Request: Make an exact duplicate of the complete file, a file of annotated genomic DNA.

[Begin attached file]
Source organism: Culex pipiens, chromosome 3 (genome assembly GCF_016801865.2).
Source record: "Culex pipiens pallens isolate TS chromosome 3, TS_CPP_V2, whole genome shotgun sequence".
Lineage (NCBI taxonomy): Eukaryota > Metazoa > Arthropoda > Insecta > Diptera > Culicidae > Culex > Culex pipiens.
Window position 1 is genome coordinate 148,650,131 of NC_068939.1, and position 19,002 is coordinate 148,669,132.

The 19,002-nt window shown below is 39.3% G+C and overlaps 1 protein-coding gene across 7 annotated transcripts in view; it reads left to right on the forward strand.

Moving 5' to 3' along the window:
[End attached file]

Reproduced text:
Source organism: Culex pipiens, chromosome 3 (genome assembly GCF_016801865.2).
Source record: "Culex pipiens pallens isolate TS chromosome 3, TS_CPP_V2, whole genome shotgun sequence".
Lineage (NCBI taxonomy): Eukaryota > Metazoa > Arthropoda > Insecta > Diptera > Culicidae > Culex > Culex pipiens.
Window position 1 is genome coordinate 148,650,131 of NC_068939.1, and position 19,002 is coordinate 148,669,132.

The 19,002-nt window shown below is 39.3% G+C and overlaps 1 protein-coding gene across 7 annotated transcripts in view; it reads left to right on the forward strand.

Moving 5' to 3' along the window: